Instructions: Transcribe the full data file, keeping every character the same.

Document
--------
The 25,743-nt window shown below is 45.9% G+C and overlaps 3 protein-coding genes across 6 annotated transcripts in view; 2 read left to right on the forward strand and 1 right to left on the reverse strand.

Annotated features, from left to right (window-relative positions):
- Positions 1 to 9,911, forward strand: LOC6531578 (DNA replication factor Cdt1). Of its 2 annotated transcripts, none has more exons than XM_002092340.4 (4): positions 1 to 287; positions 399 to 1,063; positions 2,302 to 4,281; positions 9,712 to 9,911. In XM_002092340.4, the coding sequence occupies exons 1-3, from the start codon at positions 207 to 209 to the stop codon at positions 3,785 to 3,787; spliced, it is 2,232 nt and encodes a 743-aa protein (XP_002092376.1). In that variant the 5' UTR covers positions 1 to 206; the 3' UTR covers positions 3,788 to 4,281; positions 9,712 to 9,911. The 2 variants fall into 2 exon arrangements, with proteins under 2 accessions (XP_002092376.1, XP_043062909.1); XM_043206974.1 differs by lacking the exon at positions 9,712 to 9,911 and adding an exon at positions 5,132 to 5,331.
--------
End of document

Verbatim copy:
The 25,743-nt window shown below is 45.9% G+C and overlaps 3 protein-coding genes across 6 annotated transcripts in view; 2 read left to right on the forward strand and 1 right to left on the reverse strand.

Annotated features, from left to right (window-relative positions):
- Positions 1 to 9,911, forward strand: LOC6531578 (DNA replication factor Cdt1). Of its 2 annotated transcripts, none has more exons than XM_002092340.4 (4): positions 1 to 287; positions 399 to 1,063; positions 2,302 to 4,281; positions 9,712 to 9,911. In XM_002092340.4, the coding sequence occupies exons 1-3, from the start codon at positions 207 to 209 to the stop codon at positions 3,785 to 3,787; spliced, it is 2,232 nt and encodes a 743-aa protein (XP_002092376.1). In that variant the 5' UTR covers positions 1 to 206; the 3' UTR covers positions 3,788 to 4,281; positions 9,712 to 9,911. The 2 variants fall into 2 exon arrangements, with proteins under 2 accessions (XP_002092376.1, XP_043062909.1); XM_043206974.1 differs by lacking the exon at positions 9,712 to 9,911 and adding an exon at positions 5,132 to 5,331.